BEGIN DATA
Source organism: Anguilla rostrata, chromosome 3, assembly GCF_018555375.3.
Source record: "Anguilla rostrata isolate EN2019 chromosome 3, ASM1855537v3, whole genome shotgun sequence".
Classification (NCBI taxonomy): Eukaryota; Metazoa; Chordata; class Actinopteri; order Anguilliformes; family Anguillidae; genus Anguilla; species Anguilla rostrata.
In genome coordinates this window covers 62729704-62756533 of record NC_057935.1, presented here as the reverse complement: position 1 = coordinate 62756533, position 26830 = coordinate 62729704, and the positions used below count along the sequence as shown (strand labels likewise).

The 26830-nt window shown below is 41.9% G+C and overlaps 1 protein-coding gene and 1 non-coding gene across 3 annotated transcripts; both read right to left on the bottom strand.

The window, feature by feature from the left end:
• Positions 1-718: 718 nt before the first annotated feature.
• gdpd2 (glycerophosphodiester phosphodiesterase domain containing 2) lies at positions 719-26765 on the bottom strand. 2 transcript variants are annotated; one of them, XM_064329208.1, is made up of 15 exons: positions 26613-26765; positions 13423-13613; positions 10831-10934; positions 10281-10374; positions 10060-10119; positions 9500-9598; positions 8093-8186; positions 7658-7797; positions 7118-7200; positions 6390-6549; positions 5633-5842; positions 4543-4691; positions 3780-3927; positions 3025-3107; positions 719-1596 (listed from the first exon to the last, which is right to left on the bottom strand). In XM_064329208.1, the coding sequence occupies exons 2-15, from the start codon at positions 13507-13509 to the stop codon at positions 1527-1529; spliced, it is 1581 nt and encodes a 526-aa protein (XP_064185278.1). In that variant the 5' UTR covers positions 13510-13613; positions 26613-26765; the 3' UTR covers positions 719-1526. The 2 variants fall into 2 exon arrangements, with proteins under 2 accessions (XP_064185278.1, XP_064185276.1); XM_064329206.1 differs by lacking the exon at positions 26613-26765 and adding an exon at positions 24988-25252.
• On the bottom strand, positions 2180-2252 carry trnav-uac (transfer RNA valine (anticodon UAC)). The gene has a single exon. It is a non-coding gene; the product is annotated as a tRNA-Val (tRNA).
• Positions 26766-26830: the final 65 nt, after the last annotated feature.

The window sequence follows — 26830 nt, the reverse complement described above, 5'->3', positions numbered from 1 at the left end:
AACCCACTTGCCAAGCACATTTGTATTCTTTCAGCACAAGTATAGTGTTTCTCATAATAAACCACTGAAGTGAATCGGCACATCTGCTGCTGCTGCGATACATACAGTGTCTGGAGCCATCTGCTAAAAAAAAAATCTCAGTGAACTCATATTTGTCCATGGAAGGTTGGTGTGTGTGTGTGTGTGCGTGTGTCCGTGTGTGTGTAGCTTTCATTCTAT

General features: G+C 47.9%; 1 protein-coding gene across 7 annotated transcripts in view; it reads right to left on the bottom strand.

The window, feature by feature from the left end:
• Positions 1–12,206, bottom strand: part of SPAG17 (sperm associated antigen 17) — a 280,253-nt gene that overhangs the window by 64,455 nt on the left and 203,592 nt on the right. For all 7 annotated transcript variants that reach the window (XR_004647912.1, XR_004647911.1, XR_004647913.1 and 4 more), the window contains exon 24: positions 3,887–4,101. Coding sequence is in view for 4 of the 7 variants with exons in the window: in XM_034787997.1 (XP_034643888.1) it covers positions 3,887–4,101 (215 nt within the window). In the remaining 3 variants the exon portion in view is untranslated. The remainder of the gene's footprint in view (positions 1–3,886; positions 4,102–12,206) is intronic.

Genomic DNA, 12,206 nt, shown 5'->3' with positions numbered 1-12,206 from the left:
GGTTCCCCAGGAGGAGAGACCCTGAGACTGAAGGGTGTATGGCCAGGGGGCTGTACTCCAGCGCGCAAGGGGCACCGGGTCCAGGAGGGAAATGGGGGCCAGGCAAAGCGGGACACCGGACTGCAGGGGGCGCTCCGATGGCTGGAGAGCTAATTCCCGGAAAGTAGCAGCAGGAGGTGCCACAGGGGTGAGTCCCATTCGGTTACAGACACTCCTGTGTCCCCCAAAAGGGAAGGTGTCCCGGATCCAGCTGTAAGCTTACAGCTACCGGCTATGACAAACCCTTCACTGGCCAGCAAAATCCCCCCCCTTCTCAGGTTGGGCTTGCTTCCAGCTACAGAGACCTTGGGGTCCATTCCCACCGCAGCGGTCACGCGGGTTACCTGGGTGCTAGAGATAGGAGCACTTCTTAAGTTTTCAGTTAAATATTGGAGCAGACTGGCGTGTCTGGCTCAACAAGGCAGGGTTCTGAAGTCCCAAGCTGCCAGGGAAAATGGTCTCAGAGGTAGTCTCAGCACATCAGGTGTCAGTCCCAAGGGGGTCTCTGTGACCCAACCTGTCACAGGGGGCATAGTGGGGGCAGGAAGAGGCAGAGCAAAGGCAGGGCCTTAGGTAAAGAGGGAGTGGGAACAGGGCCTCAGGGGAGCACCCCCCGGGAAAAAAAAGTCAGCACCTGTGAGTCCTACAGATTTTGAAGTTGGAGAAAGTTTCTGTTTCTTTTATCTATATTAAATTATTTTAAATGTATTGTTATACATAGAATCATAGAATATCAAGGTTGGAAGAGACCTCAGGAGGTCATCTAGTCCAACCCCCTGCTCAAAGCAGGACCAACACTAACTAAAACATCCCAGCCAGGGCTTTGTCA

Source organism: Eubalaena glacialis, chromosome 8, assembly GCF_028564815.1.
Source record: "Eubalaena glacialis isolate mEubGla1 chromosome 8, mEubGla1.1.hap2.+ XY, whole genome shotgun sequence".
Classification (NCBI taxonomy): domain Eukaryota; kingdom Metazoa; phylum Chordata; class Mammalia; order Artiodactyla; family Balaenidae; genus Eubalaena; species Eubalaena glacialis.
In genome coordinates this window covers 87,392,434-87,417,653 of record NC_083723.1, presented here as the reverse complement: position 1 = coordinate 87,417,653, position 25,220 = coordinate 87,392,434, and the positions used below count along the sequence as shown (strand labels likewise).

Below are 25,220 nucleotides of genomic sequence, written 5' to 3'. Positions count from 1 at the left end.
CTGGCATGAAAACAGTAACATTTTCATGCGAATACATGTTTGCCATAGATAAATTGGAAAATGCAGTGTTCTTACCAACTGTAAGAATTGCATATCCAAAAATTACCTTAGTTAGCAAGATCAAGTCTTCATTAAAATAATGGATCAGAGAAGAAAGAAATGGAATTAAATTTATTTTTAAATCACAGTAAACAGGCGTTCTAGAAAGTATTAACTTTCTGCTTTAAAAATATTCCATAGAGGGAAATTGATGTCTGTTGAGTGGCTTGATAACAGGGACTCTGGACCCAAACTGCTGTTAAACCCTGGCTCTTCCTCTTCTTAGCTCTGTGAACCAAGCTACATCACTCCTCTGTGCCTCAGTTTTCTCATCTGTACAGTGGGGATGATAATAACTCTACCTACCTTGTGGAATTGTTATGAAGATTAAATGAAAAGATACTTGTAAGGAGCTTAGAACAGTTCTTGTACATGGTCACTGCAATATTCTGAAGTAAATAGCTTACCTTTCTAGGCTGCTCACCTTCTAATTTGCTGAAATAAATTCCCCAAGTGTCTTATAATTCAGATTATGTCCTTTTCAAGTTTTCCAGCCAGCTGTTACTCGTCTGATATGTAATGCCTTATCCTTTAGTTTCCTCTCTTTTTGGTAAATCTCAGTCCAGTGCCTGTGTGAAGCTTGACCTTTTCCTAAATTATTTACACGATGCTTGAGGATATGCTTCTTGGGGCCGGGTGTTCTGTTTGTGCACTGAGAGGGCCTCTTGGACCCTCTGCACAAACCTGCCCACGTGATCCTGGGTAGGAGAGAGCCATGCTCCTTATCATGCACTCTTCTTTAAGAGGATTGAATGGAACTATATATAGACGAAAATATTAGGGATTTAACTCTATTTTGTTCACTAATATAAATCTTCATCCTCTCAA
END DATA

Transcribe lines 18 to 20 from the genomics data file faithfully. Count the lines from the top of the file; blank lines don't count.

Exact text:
Source organism: Eubalaena glacialis, chromosome 8, assembly GCF_028564815.1.
Source record: "Eubalaena glacialis isolate mEubGla1 chromosome 8, mEubGla1.1.hap2.+ XY, whole genome shotgun sequence".
Classification (NCBI taxonomy): domain Eukaryota; kingdom Metazoa; phylum Chordata; class Mammalia; order Artiodactyla; family Balaenidae; genus Eubalaena; species Eubalaena glacialis.